How to have the best death possible? We discussed this question and many others in May at Kirribilli.
“It was lovely to meet you and be part of the workshop. I very much enjoyed watching you engage with the audience and the way you navigated conversations. From my perspective, it went very well,” Camelia Tobia, Access and Inclusion Co-ordinator, North Sydney Council.
We had a great session. Fourteen people joined us – most were from the local community but two had travelled from the Central Coast – thank you to those people especially, and to all for contributing to an interesting discussion.
One beautiful and very brave participant opened up about how she does not want to die alone.
But she lives alone and along time ago lost her trust in institutions, doctors and lawyers. I don’t want to give the impression she was vulnerable. She was one of the strongest, most powerful people in the room. Is she lonely? I don’t know. But she was very open about her ‘aloneness’.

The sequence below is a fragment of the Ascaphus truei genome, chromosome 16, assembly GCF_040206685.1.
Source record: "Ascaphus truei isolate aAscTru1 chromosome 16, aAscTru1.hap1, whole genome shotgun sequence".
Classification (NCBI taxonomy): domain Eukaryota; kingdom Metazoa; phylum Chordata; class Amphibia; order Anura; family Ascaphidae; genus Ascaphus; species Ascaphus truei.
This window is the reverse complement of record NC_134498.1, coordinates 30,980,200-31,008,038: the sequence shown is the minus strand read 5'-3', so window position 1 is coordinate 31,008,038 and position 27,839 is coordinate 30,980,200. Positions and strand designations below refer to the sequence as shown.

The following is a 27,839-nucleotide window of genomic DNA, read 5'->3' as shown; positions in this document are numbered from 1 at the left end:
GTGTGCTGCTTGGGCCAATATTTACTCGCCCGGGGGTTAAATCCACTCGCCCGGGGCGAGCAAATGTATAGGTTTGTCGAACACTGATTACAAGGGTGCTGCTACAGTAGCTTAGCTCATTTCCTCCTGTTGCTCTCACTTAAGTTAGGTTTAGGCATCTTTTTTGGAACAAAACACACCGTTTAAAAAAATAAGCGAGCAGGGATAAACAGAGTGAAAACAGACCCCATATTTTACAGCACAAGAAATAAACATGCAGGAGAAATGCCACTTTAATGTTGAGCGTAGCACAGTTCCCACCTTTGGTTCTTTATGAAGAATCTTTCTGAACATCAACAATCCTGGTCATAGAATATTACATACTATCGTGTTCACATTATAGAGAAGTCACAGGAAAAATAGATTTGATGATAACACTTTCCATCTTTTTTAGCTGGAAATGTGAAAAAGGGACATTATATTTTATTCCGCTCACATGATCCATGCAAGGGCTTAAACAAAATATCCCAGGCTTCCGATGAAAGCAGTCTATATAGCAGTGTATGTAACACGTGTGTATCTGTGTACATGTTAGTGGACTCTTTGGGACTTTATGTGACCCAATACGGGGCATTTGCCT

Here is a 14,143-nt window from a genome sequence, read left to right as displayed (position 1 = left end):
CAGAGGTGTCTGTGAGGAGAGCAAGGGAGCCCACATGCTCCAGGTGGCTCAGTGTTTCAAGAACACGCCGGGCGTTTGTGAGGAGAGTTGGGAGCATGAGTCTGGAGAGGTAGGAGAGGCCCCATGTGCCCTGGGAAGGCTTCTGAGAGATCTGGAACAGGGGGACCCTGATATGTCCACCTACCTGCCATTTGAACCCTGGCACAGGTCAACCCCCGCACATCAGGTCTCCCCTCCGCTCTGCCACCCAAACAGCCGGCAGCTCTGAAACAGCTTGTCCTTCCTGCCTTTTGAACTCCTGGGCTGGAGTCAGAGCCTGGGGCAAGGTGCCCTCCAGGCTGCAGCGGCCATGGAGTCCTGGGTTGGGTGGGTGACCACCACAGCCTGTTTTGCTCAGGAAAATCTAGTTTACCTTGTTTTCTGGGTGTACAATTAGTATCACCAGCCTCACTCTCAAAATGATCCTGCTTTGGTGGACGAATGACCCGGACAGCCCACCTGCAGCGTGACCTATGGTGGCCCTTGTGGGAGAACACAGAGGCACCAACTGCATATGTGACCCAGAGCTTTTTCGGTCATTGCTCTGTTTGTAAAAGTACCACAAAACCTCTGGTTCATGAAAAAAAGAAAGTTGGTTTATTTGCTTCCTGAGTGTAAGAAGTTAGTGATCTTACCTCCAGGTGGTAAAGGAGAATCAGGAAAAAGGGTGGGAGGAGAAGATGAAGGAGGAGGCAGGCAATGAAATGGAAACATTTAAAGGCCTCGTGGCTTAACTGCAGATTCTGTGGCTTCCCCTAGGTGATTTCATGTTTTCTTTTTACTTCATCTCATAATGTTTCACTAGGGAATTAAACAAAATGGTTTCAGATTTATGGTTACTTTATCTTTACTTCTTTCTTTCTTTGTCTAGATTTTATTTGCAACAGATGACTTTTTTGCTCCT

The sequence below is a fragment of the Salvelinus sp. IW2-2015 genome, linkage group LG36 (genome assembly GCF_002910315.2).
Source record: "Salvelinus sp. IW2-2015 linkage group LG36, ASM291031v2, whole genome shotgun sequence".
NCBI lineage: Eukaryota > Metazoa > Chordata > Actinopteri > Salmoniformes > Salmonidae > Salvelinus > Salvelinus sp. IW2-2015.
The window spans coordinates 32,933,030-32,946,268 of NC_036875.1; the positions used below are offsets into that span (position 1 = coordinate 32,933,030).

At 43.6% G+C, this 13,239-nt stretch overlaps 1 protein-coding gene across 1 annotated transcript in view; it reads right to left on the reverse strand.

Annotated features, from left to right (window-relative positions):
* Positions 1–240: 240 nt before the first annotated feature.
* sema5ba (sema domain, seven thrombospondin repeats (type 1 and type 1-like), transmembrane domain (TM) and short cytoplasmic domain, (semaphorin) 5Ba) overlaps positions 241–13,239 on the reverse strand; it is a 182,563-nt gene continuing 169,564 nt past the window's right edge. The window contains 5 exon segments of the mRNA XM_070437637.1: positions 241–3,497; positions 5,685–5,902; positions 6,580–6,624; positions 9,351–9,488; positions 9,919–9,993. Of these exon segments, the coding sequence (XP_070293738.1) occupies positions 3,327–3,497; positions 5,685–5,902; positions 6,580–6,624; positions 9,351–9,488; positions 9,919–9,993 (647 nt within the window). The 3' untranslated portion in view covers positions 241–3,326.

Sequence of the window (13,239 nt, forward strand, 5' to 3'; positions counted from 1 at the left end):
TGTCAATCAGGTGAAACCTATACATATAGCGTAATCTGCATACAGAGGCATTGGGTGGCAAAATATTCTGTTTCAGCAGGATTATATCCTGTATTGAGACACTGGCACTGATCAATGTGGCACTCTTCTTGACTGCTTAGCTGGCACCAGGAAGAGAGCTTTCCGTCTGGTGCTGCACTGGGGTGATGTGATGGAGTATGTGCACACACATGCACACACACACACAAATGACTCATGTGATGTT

She also wants to have the best death possible.
The group, including a knowledgable representative from the the local health care district, listened and offered suggestions about how someone who wants to retain their autonomy and maintain their privacy and sense of control can achieve the good death.
It is a real challenge. Because today, as a society, we believe the ideal death is one that is pain free and one in which our wishes are followed, our personhood respected.
But to achieve this we need to negotiate with others, talking to health professionals to say what we want, talking with other advocates to ensure they really understand us.
So my friend presents a conundrum: how do we achieve the best death, when we live in isolation and want to retain our autonomy?
For more on the subject of aloneness at death, see: